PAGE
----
The mythology of Ireland is often overlooked, but it is one of the richest of all, due to the Irish knack for storytelling, the uniqueness of the Irish language, and the historically robust defense of Irish identity and national character. At the heart of this mythology is the Ulster Cycle and the one-man army of Cú Chulainn, a chariot warrior who precedes every superhero in strength and invincibility. Many have attempted to translate and arrange the tales of Ireland, which have a loose cohesion fit for a small island, but at the top is the 1902 Cuchulain of Muirthemne by Lady Augusta Gregory (1852–1932), introduced by W. B. Yeats and so effectively capturing the lyrical flow and syntax of the people within:
“I see well,” said Finnabair, “two horses, fiery-dappled grays of one color, shape, and goodness, having one speed, keeping one pace, their ears pricked, their heads high, their nostrils and foreheads broad, manes and tails curled, thin-sided, wide-chested, galloping together. The chariot is made of fine wood with wicker work, newly polished, the yoke curved with silver ornaments, two black wheels, soft looped, yellow reins. I see in the chariot a stout man with reddish-yellow hair and a long forked beard. A soft purple coat he wears, stripes of bright gold, a bronze shield, a five-pronged javelin at his wrist, a cover of strange bird feathers over his head.”
“I know well who that man is,” said Medb. “A companion of kings, an old bestower of victories, a storm of war, a flame of judgment, a long knife of victory that will cut us to pieces—mighty Lóegaire of the Red Hand.”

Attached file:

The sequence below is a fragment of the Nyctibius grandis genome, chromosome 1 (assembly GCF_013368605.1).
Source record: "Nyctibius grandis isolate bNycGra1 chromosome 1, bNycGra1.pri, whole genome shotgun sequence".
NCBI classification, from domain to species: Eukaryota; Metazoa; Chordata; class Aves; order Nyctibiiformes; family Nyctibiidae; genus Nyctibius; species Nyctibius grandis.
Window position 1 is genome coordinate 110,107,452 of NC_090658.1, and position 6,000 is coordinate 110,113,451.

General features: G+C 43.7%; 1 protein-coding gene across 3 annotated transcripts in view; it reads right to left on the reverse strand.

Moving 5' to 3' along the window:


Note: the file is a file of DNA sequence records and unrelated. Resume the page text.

Rich though the language is, it is also desperately in need of a modern update, and we are happy to provide that in Irish Folklore. As magical as Lady Gregory’s edition is, it will wear down any reader today, and contains unnecessary Anglicizations and minimal context, which is frequently confusing:
Attending to Concobar [. . .] was Fergus mac Róich, Celtchair son of Uithechair, Éogan son of Durthach, the two sons of the king, Fiacha and Fiachu, Fergus son of Leiti, Cúscraid the Stutterer of Macha, Sencha son of Ailella, the three sons of Fíachna, that is, Ros, Dáire, and Imchad, Munremar son of Gerrcind, Eirrge Echbél, Amergin son of Ecit, Mynd son of Sálcha, Duftac Dod Ulad the Beetle of Ulster, Feradach Find Fechtnach, Fedelmid son of Crimthann, Ferbhlaid Ferbend, Rochad son of Flaithéamon, Lóegaire Buannacht, Conall Cernach, Cúlculann, Conrad son of Mugdorna, Erc son of Fedelmid, Giolla son of Fergus, Fintan son of Níall, Cethern son of Fintan, Fíachnae son of Báetáin, Connla the Damned, Ailill the Honey-Tongued, and the chief men of Ulster. . . .
But in this new edition of the tales, a road map allows for easy navigation through this magnificent collection, so that the confusion is cleared up, and we are better equipped to understand the beauty of Irish Folklore.